As the top officials to serve in President-elect Donald Trump's new administration are named and they outline their priorities, the broad strokes of the new government’s housing policies are taking shape. Further details won’t complete the picture until the weeks following the inauguration. Even once they settle into office, some of the policy changes in store -- especially reducing and revoking regulations -- can take place without Congressional action. The big issues, however, will require legislation. Once politics and public reaction come into play, some changes will be more difficult than others. For an administration sworn to diminish the role of government, housing is a good place to start. For the past seven years, three agencies of the Treasury Department -- Fannie Mae, Freddie Mac and Ginnie Mae (which buys and securitizes Federal Housing Administration, or FHA, loans), also known as GSEs (government-sponsored enterprises) -- have dominated mortgage markets....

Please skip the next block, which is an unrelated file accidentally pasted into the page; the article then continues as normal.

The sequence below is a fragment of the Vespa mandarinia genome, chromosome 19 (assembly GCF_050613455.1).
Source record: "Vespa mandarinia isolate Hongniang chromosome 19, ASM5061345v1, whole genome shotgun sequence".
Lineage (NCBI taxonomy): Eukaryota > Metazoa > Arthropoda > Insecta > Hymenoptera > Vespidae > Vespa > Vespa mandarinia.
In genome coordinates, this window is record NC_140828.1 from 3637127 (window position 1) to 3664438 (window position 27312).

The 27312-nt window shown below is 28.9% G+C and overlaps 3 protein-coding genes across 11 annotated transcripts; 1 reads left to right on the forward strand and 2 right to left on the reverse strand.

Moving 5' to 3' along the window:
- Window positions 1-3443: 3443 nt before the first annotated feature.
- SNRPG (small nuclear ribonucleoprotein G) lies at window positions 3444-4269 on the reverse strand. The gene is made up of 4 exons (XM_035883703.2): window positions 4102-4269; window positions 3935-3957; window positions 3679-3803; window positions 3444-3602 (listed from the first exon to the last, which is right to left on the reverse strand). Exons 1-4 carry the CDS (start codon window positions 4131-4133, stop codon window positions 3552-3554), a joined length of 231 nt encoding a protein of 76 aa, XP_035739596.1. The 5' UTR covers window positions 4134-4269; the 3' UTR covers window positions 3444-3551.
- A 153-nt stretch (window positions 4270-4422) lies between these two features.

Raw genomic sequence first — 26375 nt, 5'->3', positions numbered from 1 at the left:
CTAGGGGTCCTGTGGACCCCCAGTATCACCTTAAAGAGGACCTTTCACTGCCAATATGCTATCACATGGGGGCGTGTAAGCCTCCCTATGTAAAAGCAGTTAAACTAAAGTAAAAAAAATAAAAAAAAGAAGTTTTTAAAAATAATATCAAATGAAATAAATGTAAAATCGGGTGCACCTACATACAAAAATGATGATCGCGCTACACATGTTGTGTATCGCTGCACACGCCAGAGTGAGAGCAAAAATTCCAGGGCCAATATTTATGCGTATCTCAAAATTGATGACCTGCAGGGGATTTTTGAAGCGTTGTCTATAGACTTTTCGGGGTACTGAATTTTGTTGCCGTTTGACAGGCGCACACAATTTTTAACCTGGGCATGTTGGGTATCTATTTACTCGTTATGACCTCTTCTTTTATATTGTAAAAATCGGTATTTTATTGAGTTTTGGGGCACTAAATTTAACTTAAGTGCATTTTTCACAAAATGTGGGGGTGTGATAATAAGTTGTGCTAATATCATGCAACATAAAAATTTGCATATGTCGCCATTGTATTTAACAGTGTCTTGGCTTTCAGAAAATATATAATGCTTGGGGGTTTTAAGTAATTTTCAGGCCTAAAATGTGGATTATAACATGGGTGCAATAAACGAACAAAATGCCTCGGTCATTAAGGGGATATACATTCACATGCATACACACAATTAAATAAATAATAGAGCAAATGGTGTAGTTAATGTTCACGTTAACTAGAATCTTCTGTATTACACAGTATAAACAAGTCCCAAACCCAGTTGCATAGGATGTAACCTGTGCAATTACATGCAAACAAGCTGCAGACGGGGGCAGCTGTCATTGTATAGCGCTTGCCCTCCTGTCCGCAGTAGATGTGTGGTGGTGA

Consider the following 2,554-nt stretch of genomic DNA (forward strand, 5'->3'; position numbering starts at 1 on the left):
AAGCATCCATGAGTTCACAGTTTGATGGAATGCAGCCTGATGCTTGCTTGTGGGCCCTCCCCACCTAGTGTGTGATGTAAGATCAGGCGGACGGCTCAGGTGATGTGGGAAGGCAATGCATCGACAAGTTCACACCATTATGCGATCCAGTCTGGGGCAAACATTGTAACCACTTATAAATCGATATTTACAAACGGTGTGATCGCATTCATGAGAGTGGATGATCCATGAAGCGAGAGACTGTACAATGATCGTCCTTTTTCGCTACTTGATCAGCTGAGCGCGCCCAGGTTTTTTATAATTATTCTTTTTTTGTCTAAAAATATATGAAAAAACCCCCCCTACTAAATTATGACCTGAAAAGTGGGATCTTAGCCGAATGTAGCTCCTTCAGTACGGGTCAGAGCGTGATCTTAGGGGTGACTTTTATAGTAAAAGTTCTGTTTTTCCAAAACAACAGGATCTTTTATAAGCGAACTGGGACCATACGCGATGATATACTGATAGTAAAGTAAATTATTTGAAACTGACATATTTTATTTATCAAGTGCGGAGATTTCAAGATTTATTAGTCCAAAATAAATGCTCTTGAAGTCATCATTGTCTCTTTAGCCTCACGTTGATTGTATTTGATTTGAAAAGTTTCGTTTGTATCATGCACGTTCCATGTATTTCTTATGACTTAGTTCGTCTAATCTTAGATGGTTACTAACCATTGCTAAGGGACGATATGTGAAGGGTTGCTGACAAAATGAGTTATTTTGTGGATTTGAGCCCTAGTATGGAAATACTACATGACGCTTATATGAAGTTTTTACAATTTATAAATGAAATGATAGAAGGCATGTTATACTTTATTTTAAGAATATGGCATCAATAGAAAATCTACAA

- Two things are certain about the 2017 GOP agenda: Federal regulation will be rolled back, beginning with the Dodd-Frank legislation, and Fannie and Freddie will be taken down several notches, perhaps even privatized.
- A reduced federal role will include the easing of mortgage qualifications. Market forces, especially investors in mortgage backed securities, not government regulations, will reshape housing finance.
- Marginal borrowers will be better able to get loans. However, they will pay for the increased risk with higher rates, points and mortgage insurance.
Learn the New Luxury Playbook at Luxury Connect | October 18-19 at the Beverly Hills Hotel